Barrel Man (1940 – December 5, 2009), real name Tim McKernan, was a superfan of the Denver Broncos. In all types of weather for thirty years, he attended every home game at both Mile High Stadium and INVESCO Field at Mile High wearing nothing but an orange barrel that covered his torso and a cowboy hat and boots. His costume was reminiscent of rodeo clowns (or barrel men) who serve as a distraction to animals in the rodeo arena in order to protect riders who have been thrown and of the stereotype of the miner who lost his stake and had nothing left to wear but a barrel. He was the first Broncos fan inducted into the VISA Hall of Fans at the Pro Football Hall of Fame.
McKernan began attending Broncos games in 1967, eventually missing only four of them. He first wore a barrel in 1977 after making a $10 bet with his brother over whether wearing one would get him on television. He won, wearing one painted to resemble an Orange Crush can. The soft drink brand was also the nickname for the defensive unit of the orange-jerseyed Broncos who won the American Football Conference Championship that season. McKernan retired his act after the 2007 season at the age of 67, but announced that he would continue attending games in normal dress.
McKernan had serious health issues in 2003, after an abdominal aneurysm ruptured. After that time he was restricted by doctors to wearing his barrel for one half of play, and then only when the temperature was above freezing.These health issues were a major reason behind McKernan's deciding to give up the barrel in 2007.
Retired after 40 years as a mechanic for United Airlines, McKernan and his wife were based in Gunnison, Colorado, but spent their offseasons traveling in their recreational vehicle. Due to the space constraints of living in an RV, McKernan sold his Super Bowl XXXII barrel for $30,000. The barrel, autographed by 49 Broncos from their first Super Bowl winning team, was sold to a Black Hawk, Colorado, casino. McKernan gave 10 percent of his profits to Jubilee House, battered women's shelter in Gunnison.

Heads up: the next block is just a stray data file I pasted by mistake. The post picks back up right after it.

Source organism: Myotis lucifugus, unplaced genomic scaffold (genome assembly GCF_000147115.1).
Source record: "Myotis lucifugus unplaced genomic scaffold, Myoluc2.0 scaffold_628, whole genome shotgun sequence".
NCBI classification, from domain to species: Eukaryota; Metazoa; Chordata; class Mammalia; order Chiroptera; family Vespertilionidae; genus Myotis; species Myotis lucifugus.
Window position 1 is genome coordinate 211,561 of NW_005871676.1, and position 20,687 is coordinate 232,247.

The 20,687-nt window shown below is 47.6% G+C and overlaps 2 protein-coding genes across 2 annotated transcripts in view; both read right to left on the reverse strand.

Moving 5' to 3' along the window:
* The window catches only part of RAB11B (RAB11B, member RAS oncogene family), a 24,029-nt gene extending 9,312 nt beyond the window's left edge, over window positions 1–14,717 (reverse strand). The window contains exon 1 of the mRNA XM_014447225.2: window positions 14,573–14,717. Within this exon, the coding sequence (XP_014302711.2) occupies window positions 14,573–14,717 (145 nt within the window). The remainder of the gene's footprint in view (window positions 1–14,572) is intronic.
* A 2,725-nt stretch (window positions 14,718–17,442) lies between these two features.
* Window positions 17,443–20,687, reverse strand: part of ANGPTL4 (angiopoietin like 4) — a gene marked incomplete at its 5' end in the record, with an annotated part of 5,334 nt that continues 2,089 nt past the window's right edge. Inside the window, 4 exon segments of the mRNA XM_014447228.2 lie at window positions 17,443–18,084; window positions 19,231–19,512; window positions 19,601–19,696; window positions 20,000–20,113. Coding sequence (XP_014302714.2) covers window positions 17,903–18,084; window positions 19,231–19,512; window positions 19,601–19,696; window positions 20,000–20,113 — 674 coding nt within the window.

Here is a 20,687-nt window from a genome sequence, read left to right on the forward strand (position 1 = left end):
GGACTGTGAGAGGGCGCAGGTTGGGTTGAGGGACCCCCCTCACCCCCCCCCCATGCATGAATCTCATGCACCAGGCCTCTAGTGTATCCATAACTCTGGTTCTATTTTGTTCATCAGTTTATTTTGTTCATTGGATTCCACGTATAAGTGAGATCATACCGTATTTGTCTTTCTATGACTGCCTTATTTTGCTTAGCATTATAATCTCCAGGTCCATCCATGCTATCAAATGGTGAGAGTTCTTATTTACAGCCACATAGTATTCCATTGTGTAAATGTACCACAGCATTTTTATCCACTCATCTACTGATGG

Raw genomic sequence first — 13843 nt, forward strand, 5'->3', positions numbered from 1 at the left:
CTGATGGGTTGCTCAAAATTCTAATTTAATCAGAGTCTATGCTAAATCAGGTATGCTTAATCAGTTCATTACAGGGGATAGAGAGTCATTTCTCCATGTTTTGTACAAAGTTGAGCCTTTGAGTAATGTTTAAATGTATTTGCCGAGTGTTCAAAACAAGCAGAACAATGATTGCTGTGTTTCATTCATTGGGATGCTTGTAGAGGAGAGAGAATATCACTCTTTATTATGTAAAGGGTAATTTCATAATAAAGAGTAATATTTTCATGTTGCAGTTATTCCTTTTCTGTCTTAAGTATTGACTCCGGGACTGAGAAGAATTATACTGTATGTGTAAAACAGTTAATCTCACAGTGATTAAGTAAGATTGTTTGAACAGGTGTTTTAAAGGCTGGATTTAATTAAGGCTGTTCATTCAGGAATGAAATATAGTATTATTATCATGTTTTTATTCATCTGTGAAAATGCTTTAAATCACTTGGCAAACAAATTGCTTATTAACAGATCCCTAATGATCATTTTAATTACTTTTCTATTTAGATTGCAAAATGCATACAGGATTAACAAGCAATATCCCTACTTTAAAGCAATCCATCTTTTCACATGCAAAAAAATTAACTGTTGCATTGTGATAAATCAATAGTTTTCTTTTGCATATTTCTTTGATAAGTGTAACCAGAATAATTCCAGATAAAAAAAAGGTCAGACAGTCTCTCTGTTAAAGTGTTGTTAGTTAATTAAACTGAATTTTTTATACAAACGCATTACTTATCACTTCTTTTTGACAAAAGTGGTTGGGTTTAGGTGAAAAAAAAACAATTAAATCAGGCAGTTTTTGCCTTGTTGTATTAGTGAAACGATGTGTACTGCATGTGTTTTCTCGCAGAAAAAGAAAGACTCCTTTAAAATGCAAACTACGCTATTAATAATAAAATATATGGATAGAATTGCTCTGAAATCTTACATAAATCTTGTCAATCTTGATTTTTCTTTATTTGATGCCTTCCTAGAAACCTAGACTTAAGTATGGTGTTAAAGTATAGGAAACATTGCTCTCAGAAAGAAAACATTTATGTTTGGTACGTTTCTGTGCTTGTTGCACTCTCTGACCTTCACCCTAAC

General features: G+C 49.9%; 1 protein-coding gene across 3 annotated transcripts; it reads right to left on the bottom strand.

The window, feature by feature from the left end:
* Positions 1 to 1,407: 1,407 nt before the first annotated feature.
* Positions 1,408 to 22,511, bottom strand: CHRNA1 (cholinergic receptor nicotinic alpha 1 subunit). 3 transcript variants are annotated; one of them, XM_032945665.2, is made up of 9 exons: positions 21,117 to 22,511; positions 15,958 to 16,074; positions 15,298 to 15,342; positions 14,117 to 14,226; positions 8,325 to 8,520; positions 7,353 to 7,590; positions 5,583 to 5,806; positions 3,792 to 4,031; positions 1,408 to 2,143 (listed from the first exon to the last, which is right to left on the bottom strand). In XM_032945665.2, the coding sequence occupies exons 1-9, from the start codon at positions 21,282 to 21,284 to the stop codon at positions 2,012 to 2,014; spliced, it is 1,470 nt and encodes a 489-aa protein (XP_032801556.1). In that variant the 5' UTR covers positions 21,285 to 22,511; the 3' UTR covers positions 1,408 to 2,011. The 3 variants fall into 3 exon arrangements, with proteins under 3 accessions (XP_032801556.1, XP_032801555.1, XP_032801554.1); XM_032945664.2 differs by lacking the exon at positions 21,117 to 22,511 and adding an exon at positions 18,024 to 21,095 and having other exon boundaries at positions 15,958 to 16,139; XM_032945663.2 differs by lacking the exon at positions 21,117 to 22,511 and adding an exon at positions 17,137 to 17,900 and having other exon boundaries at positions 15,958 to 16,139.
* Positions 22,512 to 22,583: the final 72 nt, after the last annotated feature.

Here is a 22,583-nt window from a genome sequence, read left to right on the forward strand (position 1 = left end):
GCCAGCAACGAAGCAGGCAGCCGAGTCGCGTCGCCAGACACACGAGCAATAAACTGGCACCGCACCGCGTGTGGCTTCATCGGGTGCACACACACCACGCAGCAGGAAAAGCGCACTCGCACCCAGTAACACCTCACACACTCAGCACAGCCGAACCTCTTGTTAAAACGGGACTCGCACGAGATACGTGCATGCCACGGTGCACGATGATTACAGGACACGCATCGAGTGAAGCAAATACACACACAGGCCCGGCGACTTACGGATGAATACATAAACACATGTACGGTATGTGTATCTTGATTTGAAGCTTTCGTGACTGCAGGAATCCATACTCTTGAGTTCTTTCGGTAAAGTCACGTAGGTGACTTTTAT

- ↑  Hall of Fans
- ↑ 2.0 2.1 2.2 2.3 Paul Schwartzman (January 15, 1999). "Roll out the Barrel Man Denver Pitchman delivers good cheer". New York Daily News. http://www.nydailynews.com/archives/news/1999/01/15/1999-01-15_roll_out_the_barrel_man_denv.html. Retrieved 12 October 2010.
- ↑ 3.0 3.1 3.2 3.3 3.4 3.5 Annette Espinoza (December 6, 2009). "Broncos' Barrel Man dies at 69". The Denver Post. http://www.denverpost.com/broncos/ci_13936876.
- ↑ "Barrel Man Hospitalized". 7 News Denver, TheDenverChannel.com. August 25, 2003. http://www.thedenverchannel.com/sports/2431244/detail.html.
- ↑ Colleen Locke and Kyle Clark (2007). "Broncos superfan hangs up the barrel". KUSA TV. http://www.9news.com/news/article.aspx?storyid=83627.
- ↑ Klis, Mike (March 20, 2007), "Brown-out:Veteran cut", Denver Post, http://www.denverpost.com/headlines/ci_5475470, retrieved 2007-09-19
- ↑ "McKernan, who spent 30 years as Broncos' 'Barrel Man,' dies at 69". NFL.com. December 2009. http://www.nfl.com/news/story?id=09000d5d814b9ff3&template=with-video-with-comments&confirm=true. Retrieved 12 October 2010.
- ↑ ([dead link] – Scholar search) Barrel Man Sells His Super Bowl XXXII Barrel, http://kutv.com/sports/local_story_232214255.html, retrieved 2007-09-19[dead link]
- ↑ Parker, Penny, Parker: Barrel Man's autographed legacy being consigned to eBay, archived from the original on 2007-10-24, http://web.archive.org/web/20071024120122/http://www.rockymountainnews.com/drmn/news_columnists/article/0,1299,DRMN_86_4920436,00.html, retrieved 2007-09-19